Trouble Free Calming Paste for Horses
Trouble Free is scientifically formulated to support proper nervous system function and help your horse maintain a more confident, focused, and relaxed disposition. Trouble Free is recommended for horses that are edgy, nervous, or spooky, horses in moderate to hard work that need help focusing, pregnant and lactating mares that might become stressed by changes in routine, growing horses being introduced to new experiences, horses in training or those with a heavy competition schedule, and/or horses that feel "fresh" in the spring.
- Contains alpha-lactalbumin, a unique ingredient that directly supports normal nerve function and maintains calmness
- Helps horses maintain a relaxed attitude and supports a positive experience for both horse and rider
- Provides supplemental thiamine (B1), taurine, inositol, and magnesium
Instructions: Trouble Free comes in an 80cc oral dosing syringe. Each syringe contains two 40cc servings. Administer one to two times daily.
NOTE: The first time you use Trouble Free it is best to administer the first serving about 3 to 4 hours prior to when you need to maintain calmness. Some horses will react sooner than others. Once you see how your horse will react to Trouble Free you can adjust the timing of administration accordingly.
Trouble Free contains a blend of ingredients that support normal nerve cell and muscle function in the horse:
Alpha-lactalbumin is a major whey protein found in mammalian milk and contains high quantities of several types of amino acids, including cysteine.
Researchers believe this compound helps boost the immune system. It also contains naturally occurring compounds that the body converts to serotonin that supports a positive mood and lowers stress levels.
Thiamine, or vitamin B1, plays an important part in the transmission of nerve impulses throughout the nervous system. It also plays a role in the normal metabolism of carbohydrates, fats, and proteins. Unlike many of the other B-vitamins, microorganisms in the intestine do not make enough thiamine to meet the horse's needs; however, both fresh forage (green grass) and grains are good sources of thiamine. Exercising or stressed horses may have higher thiamine requirements than can be met by diet alone, so supplementation is suggested. Horses with little or no access to fresh grass may also require supplementation. Thiamine deficiencies can result in a number of different nervous disorders and hyperirritability. Some symptoms of thiamine deficiency are weakness, poor appetite, weight loss, incoordination, and nervousness.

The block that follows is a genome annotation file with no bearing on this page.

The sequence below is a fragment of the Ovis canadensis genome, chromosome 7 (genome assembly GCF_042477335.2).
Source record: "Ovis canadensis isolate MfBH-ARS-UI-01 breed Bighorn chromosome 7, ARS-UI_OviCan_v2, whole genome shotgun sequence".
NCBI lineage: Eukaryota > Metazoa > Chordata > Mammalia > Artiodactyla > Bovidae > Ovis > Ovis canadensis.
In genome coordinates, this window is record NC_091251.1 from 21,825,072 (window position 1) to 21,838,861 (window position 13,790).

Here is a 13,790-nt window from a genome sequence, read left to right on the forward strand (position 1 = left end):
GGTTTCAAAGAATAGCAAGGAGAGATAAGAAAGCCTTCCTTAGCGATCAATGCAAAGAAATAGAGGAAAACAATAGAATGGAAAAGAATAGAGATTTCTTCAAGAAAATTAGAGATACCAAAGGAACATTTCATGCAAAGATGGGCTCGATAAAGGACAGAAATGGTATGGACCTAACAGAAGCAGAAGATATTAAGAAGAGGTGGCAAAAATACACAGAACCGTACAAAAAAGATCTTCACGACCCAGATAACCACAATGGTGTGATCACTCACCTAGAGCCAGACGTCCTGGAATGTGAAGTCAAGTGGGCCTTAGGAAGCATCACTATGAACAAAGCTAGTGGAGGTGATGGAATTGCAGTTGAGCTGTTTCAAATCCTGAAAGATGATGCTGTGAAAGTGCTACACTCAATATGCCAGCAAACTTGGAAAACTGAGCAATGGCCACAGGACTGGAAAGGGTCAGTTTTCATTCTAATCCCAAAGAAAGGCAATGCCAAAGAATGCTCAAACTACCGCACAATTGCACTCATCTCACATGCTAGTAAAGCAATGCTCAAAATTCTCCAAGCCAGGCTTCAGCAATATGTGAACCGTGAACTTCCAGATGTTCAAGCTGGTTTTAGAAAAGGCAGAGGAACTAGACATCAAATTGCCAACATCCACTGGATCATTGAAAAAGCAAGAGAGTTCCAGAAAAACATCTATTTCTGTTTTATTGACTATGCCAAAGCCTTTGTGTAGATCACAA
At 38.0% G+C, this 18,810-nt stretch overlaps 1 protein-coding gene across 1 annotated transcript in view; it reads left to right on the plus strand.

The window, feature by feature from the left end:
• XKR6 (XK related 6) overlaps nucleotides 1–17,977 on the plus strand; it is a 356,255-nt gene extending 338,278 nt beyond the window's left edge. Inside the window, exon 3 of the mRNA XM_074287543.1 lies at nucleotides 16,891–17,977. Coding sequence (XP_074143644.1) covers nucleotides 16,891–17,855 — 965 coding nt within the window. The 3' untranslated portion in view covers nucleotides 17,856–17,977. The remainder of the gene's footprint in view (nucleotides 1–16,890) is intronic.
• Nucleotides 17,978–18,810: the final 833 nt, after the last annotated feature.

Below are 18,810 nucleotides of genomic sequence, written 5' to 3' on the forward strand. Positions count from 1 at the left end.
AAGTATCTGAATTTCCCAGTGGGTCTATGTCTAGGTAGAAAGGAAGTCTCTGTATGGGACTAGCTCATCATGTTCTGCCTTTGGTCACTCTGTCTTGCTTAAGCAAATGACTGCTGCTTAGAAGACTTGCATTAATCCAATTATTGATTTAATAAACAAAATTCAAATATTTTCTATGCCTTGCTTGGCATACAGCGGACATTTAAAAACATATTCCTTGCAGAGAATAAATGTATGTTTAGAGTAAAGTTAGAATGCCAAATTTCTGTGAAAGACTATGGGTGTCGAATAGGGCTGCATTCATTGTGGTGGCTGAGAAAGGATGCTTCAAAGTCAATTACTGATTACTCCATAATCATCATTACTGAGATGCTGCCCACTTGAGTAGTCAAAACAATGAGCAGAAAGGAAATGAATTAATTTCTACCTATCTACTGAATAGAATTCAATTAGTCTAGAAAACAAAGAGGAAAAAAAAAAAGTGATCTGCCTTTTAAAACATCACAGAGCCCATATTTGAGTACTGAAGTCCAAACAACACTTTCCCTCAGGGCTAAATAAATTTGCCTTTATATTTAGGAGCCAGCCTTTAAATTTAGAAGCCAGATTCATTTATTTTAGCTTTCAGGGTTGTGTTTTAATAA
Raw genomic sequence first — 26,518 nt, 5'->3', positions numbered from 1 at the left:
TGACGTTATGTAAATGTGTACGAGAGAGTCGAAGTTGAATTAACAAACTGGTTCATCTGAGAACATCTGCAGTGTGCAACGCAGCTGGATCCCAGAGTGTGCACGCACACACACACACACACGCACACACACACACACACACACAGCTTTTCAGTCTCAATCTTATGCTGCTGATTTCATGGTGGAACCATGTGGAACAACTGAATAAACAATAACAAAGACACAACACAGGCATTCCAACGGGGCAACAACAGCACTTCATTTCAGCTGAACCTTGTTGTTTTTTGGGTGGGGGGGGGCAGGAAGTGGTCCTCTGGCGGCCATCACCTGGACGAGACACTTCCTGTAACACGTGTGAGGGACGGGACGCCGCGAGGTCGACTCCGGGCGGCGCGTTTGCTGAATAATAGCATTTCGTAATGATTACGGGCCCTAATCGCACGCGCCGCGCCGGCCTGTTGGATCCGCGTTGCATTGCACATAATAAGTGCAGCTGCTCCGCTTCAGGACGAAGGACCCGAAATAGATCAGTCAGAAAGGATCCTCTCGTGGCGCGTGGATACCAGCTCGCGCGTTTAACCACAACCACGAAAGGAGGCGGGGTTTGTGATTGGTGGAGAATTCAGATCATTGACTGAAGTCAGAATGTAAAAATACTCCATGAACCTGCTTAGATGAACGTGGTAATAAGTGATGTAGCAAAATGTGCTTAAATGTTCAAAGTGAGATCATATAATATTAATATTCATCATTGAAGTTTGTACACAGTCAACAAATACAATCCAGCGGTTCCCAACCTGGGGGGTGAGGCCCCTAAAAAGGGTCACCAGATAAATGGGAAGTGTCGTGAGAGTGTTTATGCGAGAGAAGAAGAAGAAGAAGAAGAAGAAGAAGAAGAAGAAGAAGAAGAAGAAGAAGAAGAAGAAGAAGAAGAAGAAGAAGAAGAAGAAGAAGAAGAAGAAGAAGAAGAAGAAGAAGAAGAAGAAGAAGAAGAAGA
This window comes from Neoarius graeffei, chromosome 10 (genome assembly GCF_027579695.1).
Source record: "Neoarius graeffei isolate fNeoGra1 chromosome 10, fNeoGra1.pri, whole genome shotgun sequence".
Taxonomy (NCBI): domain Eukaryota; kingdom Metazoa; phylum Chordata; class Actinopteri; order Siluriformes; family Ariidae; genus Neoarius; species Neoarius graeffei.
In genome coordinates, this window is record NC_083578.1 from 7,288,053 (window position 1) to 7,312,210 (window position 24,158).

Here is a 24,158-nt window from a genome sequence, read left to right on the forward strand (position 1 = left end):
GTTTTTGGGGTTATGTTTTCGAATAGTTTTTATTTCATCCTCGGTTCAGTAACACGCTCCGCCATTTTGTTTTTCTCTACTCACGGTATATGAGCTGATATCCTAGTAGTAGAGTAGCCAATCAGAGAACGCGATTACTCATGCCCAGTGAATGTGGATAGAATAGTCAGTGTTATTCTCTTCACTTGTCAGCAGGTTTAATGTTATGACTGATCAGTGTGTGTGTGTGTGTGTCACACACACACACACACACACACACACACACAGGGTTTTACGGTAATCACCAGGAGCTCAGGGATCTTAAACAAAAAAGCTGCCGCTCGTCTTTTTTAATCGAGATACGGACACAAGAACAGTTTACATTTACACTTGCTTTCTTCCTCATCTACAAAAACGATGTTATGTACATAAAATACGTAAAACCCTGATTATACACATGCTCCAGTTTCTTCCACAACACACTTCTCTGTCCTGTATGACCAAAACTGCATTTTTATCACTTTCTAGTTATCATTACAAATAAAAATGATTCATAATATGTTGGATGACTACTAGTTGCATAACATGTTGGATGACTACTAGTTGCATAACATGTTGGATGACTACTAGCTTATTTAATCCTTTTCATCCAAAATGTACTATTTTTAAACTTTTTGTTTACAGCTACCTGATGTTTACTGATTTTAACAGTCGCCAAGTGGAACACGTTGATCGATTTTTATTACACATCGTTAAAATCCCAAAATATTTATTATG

Taurine is an amino acid that is critical for proper nerve transmission and muscle function. Taurine assists in nerve impulse generation by standardizing the flow of electrolytes (potassium, sodium, calcium, and magnesium) in and out of the cell and it acts to stabilize cell membranes by modifying neurotransmitters like glycine and GABA. Taurine is also thought to have some antioxidant and detoxifying properties.
Inositol is related to B vitamins and is a common component of cells. It supports electrical impulses and nutrient transfer across the cell membrane. Inositol is involved in the actions of serotonin, which reduces anxiety and supports calmness in horses.
Magnesium is often referred to as the "anti-stress" mineral. It aids in the maintenance of a calm demeanor by relaxing nerves, relieving tension, and modulating the electrical potential across cell membranes. It also activates enzymes important for proper protein and carbohydrate metabolism. Magnesium plays a role in many systems of the body. It aids in regularity, supports restful sleep, and helps to purify body tissue. Without adequate levels of magnesium the normal production and transfer of energy, muscle relaxation/contraction, and the conduction of nerve impulses would not occur.
Under normal circumstances, diet can meet the magnesium requirements of most adult horses; however, pregnant and lactating mares, young growing horses, stressed horses, and especially horses in moderate to heavy work have additional requirements for magnesium. While deficiencies can be seen anytime, some horses have major issues in the spring, when fast-growing grasses are high in sugar and low in magnesium. It is not uncommon for some horses to become more excitable at this time of year. Signs of magnesium deficiency include nervousness, excitability, and muscle tremors.